I attended a five day Intelligent Design conference to see if it really was 'religion masquerading as science'. I was impressed with the level of scientific evidence supporting ID.
It is something of a shame you couldn't give us more information on this or on the details of the conference you attended, especially since several things in the rest of your post seems to substantially support the idea that it is 'religion masquerading as science', e.g. "ID is a champion for God".
It is car crash evolution - a car goes through a bush, hits a tree and ends up in a lake - the bush, the tree and the lake are objects of Nature but the car crash is not a natural process.
I think you need to explain in greater detail what point you are trying to make here. What is the unnatural 'car crash' part of evolution? Is it mutation? In what way is it unnatural?
While were at it, in what way is a car crash not natural? You seem to be trying to conflate natural with some sort of purposive teleological concept. Why are random events and accidents not natural by your definition? Is a coin toss unnatural because I can't predict its outcome?
Science, medicine, engineering are only possible because of the intelligibility, predictability and logic of Nature.
So why do you not accept that it is this same intelligibility, predictability and logic that have led to the conclusions you seem to disapprove of, dismiss as naturalism and claim have nothing to do with nature? Volcanoes do erupt, meteors do rain down and mutations do occur; do you think they don't?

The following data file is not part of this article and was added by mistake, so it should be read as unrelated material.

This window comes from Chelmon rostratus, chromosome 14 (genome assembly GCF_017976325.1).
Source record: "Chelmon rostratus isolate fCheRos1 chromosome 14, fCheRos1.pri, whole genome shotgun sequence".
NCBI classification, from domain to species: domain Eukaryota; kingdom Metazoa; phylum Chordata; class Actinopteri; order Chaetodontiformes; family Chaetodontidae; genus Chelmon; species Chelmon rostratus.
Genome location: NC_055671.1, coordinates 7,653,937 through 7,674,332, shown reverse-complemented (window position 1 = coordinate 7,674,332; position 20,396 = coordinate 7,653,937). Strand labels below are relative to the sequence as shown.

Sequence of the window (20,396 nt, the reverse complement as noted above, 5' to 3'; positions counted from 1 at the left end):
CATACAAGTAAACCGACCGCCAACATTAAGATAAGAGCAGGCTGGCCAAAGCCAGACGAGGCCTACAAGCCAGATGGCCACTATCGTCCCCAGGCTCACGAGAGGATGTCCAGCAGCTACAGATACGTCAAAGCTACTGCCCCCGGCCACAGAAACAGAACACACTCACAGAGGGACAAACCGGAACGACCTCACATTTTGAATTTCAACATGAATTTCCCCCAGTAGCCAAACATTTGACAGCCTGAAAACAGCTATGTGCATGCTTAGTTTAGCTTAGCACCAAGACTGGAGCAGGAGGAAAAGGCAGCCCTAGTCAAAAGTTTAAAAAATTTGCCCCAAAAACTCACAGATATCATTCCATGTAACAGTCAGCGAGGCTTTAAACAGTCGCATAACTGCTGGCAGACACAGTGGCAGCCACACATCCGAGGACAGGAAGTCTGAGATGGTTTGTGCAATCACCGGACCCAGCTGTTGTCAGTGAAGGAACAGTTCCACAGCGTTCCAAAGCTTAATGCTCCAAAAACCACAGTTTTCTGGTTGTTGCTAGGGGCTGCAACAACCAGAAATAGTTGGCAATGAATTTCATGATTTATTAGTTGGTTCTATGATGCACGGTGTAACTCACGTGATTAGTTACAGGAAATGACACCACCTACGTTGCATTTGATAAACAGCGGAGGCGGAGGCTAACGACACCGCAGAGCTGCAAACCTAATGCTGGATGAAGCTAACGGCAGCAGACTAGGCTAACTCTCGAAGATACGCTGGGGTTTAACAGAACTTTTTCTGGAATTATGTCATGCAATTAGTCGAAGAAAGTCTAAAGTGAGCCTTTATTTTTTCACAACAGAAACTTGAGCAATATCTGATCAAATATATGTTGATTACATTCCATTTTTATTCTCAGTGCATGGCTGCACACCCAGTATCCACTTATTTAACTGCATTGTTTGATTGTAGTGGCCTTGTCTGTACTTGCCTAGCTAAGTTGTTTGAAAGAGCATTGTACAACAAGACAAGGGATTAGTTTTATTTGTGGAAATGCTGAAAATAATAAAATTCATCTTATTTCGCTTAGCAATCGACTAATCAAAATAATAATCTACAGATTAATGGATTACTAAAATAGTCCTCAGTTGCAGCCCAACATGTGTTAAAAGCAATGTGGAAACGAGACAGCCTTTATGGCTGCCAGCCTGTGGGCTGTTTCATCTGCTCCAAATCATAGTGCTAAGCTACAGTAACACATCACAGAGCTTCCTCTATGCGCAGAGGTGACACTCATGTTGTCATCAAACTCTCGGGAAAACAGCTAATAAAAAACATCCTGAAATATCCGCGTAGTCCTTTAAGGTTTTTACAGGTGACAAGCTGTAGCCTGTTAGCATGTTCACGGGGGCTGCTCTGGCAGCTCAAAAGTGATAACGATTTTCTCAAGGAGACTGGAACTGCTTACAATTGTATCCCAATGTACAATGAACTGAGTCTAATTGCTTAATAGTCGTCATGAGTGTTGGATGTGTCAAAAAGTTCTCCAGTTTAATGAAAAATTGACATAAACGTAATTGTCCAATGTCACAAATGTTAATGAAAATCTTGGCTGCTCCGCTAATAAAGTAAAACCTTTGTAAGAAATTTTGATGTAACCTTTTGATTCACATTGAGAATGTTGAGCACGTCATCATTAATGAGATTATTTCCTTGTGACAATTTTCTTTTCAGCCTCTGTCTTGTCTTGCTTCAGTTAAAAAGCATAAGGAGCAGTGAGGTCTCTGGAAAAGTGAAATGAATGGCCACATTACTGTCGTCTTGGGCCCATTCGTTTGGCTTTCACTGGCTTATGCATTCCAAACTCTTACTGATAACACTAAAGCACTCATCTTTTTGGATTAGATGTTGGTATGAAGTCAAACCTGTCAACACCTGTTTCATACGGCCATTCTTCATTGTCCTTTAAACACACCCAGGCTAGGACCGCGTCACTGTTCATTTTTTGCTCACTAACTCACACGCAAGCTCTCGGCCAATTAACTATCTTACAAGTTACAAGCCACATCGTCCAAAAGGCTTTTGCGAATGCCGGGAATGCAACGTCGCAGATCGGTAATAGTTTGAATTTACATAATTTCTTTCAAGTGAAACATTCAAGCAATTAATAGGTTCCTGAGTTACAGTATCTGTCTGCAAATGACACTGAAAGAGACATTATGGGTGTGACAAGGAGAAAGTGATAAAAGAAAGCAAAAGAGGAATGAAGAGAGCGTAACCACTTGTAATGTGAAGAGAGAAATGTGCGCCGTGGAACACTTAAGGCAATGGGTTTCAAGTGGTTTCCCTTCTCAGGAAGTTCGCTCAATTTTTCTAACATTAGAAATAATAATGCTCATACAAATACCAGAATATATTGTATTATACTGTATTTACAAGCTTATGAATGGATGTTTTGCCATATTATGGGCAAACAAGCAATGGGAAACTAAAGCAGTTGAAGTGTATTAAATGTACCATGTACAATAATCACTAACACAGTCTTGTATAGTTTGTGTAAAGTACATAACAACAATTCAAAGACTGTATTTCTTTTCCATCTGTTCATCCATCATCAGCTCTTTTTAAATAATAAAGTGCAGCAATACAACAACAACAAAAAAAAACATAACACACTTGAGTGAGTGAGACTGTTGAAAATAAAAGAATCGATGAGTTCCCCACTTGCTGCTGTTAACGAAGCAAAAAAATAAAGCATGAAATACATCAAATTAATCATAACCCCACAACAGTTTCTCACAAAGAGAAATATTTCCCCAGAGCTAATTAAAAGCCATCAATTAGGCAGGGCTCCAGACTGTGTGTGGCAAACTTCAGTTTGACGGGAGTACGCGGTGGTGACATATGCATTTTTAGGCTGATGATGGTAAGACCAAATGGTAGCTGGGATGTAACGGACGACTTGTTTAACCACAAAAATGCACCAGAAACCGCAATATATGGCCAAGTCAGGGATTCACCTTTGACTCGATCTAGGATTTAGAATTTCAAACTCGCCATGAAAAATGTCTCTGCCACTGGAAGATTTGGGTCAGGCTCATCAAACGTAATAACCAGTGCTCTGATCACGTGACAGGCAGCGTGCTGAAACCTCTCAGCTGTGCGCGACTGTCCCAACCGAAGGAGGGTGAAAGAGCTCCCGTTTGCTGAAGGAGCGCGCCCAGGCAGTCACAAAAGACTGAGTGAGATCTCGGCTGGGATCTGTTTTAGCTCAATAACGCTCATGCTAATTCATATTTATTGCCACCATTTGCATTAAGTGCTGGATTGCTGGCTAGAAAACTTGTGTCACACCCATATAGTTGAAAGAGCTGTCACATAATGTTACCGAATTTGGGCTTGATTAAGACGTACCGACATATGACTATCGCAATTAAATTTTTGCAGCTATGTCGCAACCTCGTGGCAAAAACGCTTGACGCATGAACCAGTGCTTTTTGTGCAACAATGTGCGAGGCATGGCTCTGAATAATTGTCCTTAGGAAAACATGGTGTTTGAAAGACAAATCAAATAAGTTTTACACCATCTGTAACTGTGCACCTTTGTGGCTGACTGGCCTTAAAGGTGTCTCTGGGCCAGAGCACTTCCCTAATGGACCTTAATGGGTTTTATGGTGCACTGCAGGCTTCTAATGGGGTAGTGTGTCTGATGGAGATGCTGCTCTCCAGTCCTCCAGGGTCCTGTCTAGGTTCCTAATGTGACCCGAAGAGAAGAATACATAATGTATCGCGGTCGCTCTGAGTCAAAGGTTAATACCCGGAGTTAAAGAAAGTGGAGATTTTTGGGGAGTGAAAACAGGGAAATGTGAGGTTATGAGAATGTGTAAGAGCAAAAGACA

This is why relatively long-lived species like reptiles, birds and mammals take at least 10's of thousands of years to form new species, while short-lived species like bacteria that reproduce several times per hour can form new species in very short periods of time,
You can't really meaningfully compare the two, a bacterial species is defined completely differently to what the Biological Species Concept would lead us to consider a species.
I'd also question your contention that long lived metazoans require 10s of thousands of years to produce new species because they have long generation times. Post-zygotic reproductive isolation can be established by changes in only 1 or 2 genes so there is no reason why it would take more than a few mutations to establish the necessary genetic variation for reproductive isolation. I'd suggest that the relevant issue is not so much generation time as population size, gene flow and genetic recombination/reassortment as a result of sexual reproduction.
So I disagree both on the time scale and the purported explanation for it.